About Voluntary Foreclosure

Walking away and jingle mail are common terms used to describe the process of voluntary foreclosure. A person faced with losing his home because of job loss, illness or any other reason can explore many alternatives to actual foreclosure, one of which is voluntary foreclosure. On its face, this can seem like a quick and painless option for those stuck in a desperate situation. Know what voluntary foreclosure is, its effects on the homeowner and lender and alternative methods of preventing foreclosure.


A voluntary foreclosure is one option available to homeowners who have fallen far behind on mortgage payments and realize that they can no longer afford to make the payments on their home. In addition, it is difficult to sell for a price that will cover the mortgage balance. Several factors contribute to choosing this option, including:

Overall decline in real estate values.

Sub-prime mortgage issues, such as skyrocketing interest rates on adjustable rate mortgages (ARM).

Sudden debilitating injury, illness, or death of the main wage earner(s).

Job loss.

The voluntary foreclosure is referred to as "walking away" because, generally, that is what actually takes place. The owner simply abandons the property and stops paying the mortgage, thus leaving the house in the ownership of their lender.


Positive Effects: For the homeowner, the only real benefit of voluntary disclosure is that they will get out of a no-win situation without sinking any more money into a mortgage that is going to default anyway. The lender benefits by not having to move forward with costly foreclosure proceedings.

Negative Effects: There is no difference between willingly walking away from a mortgage, or defaulting, when it comes to your credit. In either situation, the damage to your credit rating is significant, and it will be difficult to obtain financing for the purchase of future homes without paying very steep interest rates.

Furthermore, voluntary foreclosure may not entirely relieve your debt, unless you entered in to a non-recourse type of mortgage. Those with recourse mortgages will still be held responsible for any difference between the proceeds from the sale of the property and the amount owed on their mortgage.


Voluntary foreclosure is by no means a cake walk. It may seem very simple to just walk away and abandon the home, as many unethical foreclosure assistance companies would like you to believe. To think that a voluntary foreclosure is the solution to all your financial problems, however, is a dangerous misconception. In reality, voluntary foreclosure is probably the worst route to take. Not only do you lose your home, and a place to stay, you are effectively flushing what little credit you have down the financial toilet.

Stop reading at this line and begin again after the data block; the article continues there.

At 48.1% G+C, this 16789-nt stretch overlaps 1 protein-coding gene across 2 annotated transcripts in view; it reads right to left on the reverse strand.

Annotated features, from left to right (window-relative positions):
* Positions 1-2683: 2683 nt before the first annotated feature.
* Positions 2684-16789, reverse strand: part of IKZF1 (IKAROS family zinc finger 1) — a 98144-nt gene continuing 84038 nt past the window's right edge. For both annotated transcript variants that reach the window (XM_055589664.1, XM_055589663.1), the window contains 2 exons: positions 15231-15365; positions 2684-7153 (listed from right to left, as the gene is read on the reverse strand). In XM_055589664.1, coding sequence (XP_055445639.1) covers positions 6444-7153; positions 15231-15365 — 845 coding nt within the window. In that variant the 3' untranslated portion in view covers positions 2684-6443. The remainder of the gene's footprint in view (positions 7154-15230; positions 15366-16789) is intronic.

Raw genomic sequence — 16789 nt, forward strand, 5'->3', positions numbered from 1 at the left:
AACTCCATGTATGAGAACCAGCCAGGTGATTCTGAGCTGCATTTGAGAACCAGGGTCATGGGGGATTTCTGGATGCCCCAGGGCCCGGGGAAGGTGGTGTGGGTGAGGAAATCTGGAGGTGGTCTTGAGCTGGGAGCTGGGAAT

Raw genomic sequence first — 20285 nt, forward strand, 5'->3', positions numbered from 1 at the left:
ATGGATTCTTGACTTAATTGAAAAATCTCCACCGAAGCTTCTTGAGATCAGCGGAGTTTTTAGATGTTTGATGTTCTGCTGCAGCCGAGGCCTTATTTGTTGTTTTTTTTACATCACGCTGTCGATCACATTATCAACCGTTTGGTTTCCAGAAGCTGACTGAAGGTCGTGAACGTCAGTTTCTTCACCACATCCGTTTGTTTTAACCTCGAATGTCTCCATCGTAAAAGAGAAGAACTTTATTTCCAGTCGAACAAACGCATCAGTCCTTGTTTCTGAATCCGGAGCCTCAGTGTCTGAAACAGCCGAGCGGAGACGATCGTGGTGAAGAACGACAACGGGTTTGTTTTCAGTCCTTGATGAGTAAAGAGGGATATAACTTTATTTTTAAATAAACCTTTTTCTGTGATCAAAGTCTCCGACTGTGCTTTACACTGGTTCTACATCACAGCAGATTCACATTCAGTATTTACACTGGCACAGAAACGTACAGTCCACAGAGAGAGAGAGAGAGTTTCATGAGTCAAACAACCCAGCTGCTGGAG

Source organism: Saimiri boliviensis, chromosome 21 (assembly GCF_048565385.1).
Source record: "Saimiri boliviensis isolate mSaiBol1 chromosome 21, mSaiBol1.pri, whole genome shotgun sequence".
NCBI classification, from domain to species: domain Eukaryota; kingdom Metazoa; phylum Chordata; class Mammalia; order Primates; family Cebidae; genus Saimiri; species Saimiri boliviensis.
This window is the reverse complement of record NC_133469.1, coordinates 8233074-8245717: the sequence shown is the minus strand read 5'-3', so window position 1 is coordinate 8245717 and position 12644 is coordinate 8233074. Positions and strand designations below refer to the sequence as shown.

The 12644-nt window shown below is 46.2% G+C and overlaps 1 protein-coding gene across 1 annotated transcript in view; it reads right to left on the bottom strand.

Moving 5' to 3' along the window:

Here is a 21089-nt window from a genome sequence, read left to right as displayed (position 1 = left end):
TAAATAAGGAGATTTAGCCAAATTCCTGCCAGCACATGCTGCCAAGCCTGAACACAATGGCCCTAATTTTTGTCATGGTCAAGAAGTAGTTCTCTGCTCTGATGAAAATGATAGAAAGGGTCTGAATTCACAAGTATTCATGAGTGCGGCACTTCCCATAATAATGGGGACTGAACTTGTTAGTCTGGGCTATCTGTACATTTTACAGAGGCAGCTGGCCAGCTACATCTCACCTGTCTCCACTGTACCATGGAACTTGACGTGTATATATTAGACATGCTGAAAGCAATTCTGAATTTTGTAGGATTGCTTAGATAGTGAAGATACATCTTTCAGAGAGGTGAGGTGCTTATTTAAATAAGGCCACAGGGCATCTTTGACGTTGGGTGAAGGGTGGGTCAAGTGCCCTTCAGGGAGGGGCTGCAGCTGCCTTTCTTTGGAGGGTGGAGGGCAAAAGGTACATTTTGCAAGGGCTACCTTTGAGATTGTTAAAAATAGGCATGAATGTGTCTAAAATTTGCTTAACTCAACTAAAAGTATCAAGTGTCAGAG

While desperate times do call for desperate measures, you also need to be wary of "foreclosure specialists," and those who are selling their services for "walkaway" plans. Of course, not all companies are bad, but myriad fly-by-night con artists will be more than willing to assist you right out of your home. Before you commit to any service, or spend one cent, you need to do some research, not only about your situation but also about any company you plan to deal with.


Before taking part in voluntary foreclosure, you need to consider several factors, including:

Alternative housing arrangements. With the damage that will be done to your credit, even renting can become a challenge.

The effects of voluntary foreclosure versus the effects of a loan workout on your credit report.

The benefits of the alternatives to voluntary foreclosure.

The effects that such a drastic step can have on your emotional and physical well-being.

The effects that this step can have on your relationship with your spouse, children and others.

Ultimately, you need to decide whether you are willing to fight for your home, or willing to just give up and roll with the devastating punches.


Falling into financial straits is an embarrassing and difficult part of life for some; however, voluntary foreclosure is not the only option available to those who find themselves in a bind. The best way to resolve any financial crisis is to communicate with everyone from family to creditors, including the mortgage lender. Ignoring a bad situation or failing to take steps to improve it can be far more damaging.

Lenders would prefer to work with the homeowner than to cut into their profits with costly foreclosures, and an inventory of abandoned properties.

While it is not always possible to hold onto your home, there are ways that you can alleviate some of the damage to your credit and still keep your head above water. Here are some alternatives that can help you avoid foreclosure, without mailing your keys to the bank:

Loan workout solutions, such as forbearance and repayment plans.

Short sales. The lender agrees to accept less than the balance of the mortgage as payment in full if the home can be sold before getting to the point of foreclosure.

Deed-in-lieu-of-foreclosure. A more complicated option that involves relinquishing the deed to the lender, in exchange for not facing foreclosure, and in most instances, being relieved of the debt.

Any of these options will leave you in far better shape than if you just give up and walk away.